The tobacco rod and attached filter are connected by the covering layer 16. The covering layer may be standard tipping paper, or a relatively thick tipping paper, or a board type tipping paper. Alternatively, the covering layer may be a tube formed of any material surrounding the tobacco unit, and preferably attaching the first filter to the source of smokable material. In particular, such a tube may be made of a plastics material, for example, a plastic made from corn starch. Alternatively, the tube may be made from a ceramic material. Alternatively, the tube may be formed from foil, metal or metallised paper.

Figures 4 to 6 show further details of the construction of a smoking article according to an embodiment of the invention. The smoking article 10 comprises a restraining means to control longitudinal movement between the first and second parts. Preferably, the restraining means prevents separation of the first and second part of a smoking article. The restraining means limits relative longitudinal movement between the first and second parts (source of smokable material and movable sleeve). The restraining means allows relative rotation between the sleeve and source of smokable material. The restraining means maintains the sleeve 13 attached to the tobacco unit 11. The restraining means comprises a first engaging surface 32 on the first part, and attached to the tobacco unit. The first engaging surface 32 is engagable with a second engaging surface 31 attached to the second part i.e. located on the sleeve 13.

Figure 4 shows an exploded view of smoking article 10, in which a tobacco rod 11 and first filter section 12 are joined by a covering layer 16 in the form of a strip of sheet material, preferably tipping paper, as is conventionally known and described above. The covering layer 16 is preferably made of a relatively heavy weight paper. The covering layer 16 may have an overlapping section 16a which is affixed to an overlapped part of the covering layer 16, for example with an adhesive. The tobacco rod 11, first filter section 12 and covering layer 16 are substantially formed as a conventional cigarette, with further details of the covering layer 16 described below. The first and second filter sections are preferably harder than a typical cigarette filter. Preferably, the smoking article includes either a first filter or any other relatively hard substance at the end of the tobacco rod 11. The sheet material of the covering layer 16 is wrapped around the body of the tobacco unit, and extends radially outwardly from the source of smokable material and/or first filter. The covering layer 16 which connects the tobacco rod 11 and first filter section 12 defines the first engaging surface 32 of the restraining means. The first engaging surface 32 is the surface of the wrapped sheet material which extends radially outwardly from the source of smokable material, and faces in an axially forward direction.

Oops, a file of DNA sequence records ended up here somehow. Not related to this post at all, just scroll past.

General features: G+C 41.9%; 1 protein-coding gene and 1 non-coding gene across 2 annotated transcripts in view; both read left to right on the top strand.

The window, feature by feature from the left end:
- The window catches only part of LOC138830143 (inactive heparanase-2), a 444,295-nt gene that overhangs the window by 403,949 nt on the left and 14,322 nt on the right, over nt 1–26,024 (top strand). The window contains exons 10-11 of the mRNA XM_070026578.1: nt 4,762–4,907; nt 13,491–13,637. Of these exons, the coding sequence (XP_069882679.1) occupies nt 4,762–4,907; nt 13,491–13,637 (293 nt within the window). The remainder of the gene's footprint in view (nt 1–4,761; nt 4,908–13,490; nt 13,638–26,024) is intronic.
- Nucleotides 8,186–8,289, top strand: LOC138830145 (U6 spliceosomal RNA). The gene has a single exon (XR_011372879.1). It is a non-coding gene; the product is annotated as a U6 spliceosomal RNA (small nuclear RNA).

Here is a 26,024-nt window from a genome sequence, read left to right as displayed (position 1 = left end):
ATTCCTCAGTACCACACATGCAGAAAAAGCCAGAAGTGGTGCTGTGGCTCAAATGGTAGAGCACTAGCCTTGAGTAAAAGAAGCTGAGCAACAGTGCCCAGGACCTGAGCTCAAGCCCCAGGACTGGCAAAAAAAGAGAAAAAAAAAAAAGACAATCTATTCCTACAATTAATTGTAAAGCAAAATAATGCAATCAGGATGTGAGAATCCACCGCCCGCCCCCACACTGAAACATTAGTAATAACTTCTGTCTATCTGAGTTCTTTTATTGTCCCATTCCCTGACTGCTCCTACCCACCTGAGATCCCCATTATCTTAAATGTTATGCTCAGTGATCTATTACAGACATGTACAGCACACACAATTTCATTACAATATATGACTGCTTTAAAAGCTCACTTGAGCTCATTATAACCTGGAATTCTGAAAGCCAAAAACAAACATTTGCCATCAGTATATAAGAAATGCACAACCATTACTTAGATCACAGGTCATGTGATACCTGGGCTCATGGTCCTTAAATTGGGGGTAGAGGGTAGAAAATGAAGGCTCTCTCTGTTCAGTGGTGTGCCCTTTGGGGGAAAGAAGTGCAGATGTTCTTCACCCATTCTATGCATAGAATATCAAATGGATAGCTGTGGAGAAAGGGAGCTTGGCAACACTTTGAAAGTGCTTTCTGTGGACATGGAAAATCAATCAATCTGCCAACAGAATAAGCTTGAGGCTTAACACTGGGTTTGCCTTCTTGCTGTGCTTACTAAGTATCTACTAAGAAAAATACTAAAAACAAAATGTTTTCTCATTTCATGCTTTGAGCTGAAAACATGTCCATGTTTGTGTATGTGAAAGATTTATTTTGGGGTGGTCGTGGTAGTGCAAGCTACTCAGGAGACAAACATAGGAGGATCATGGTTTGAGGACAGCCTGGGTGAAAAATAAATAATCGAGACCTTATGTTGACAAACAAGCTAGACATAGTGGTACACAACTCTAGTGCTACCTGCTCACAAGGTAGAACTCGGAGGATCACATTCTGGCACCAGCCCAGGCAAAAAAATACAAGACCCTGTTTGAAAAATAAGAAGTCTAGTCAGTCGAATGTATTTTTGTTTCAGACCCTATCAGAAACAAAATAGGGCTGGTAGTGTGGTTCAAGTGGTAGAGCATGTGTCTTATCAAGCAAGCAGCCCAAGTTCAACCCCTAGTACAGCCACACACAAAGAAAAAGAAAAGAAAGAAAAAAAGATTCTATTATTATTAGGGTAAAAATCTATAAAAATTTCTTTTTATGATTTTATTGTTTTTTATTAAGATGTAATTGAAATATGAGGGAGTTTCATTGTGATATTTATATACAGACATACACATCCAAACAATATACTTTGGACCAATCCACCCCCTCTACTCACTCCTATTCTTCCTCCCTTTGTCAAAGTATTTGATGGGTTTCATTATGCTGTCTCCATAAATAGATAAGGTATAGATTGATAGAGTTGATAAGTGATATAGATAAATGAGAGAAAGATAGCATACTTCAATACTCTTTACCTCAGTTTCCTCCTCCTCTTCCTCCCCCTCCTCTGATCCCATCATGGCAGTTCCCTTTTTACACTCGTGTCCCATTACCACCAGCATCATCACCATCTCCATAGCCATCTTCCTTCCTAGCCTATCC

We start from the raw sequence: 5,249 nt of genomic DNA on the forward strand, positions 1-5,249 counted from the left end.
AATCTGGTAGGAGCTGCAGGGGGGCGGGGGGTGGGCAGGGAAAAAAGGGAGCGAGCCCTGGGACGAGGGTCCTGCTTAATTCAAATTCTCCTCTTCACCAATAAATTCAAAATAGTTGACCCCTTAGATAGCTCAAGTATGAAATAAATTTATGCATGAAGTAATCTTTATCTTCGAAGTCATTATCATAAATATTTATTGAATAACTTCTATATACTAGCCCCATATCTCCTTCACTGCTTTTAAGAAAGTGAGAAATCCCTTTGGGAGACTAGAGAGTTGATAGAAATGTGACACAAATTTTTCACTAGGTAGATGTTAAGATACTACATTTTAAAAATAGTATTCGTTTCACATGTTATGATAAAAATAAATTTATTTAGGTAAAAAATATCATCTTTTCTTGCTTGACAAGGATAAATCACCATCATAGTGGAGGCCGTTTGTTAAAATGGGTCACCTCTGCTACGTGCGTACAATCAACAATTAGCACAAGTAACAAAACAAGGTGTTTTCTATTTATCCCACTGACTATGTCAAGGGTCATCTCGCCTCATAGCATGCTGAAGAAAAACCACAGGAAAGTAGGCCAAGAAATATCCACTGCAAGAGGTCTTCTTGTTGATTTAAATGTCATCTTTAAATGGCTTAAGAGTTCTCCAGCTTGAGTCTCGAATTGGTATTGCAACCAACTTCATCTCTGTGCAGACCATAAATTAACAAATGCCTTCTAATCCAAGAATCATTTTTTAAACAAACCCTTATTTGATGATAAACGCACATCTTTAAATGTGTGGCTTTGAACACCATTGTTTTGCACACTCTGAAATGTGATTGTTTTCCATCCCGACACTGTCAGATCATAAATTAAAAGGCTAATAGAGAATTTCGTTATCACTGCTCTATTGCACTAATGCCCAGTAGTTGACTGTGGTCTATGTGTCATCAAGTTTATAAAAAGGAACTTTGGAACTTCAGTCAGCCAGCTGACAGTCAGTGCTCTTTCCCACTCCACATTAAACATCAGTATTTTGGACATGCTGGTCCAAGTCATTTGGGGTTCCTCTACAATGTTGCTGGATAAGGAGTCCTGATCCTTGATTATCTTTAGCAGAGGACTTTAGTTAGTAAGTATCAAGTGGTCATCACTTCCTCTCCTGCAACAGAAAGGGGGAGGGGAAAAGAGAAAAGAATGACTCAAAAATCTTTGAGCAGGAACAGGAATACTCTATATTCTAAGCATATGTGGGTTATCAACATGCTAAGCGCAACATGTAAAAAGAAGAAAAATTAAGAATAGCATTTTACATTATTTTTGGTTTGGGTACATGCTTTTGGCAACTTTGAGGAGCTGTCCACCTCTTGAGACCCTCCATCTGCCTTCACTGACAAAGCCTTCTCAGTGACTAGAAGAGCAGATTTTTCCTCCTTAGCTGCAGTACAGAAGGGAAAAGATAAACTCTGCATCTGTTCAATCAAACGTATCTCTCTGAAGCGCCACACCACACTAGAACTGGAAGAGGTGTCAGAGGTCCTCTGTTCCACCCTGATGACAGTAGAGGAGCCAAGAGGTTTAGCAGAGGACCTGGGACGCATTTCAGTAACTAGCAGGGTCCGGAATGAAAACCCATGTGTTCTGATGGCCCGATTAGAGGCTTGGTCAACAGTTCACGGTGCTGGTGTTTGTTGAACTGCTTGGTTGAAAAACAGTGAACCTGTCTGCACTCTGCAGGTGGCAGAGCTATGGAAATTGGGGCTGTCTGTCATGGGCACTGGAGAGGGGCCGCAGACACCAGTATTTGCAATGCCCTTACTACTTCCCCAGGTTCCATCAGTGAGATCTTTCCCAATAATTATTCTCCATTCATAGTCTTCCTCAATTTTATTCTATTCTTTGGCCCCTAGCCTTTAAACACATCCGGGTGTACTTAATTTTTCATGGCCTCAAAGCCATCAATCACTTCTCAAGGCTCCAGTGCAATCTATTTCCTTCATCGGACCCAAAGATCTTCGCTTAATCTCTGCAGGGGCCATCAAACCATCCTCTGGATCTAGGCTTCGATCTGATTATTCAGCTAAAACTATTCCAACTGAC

Alternatively, the first engaging surface may be formed on a folded section of sheet material, wrapped around the tobacco unit. A fold is formed adjacent a rearward end of the sheet material, such that a folded section extends outwardly and forwardly. The first engaging surface is formed on a forward facing edge of the folded section. The first filter 12 or other hard substance adjacent to the tipping paper 16 assists in creating or maintaining the first engaging surface 32 onto which the sleeve 13 can abut to prevent the tobacco rod 11 from separating from the sleeve 13. Figure 5 shows a perspective sectional view of sleeve 13. The sleeve 13 has a forward end 17a which surrounds the tobacco unit when assembled. The sleeve 13 has a rearward end 17b, for receiving the second filter 14, and forming a

mouthpiece end of the smoking article. The sleeve 13 is preferably formed from a sheet material, and in particular, a paper material. In particular, the sleeve 13 may be formed of a relatively heavy weight paper.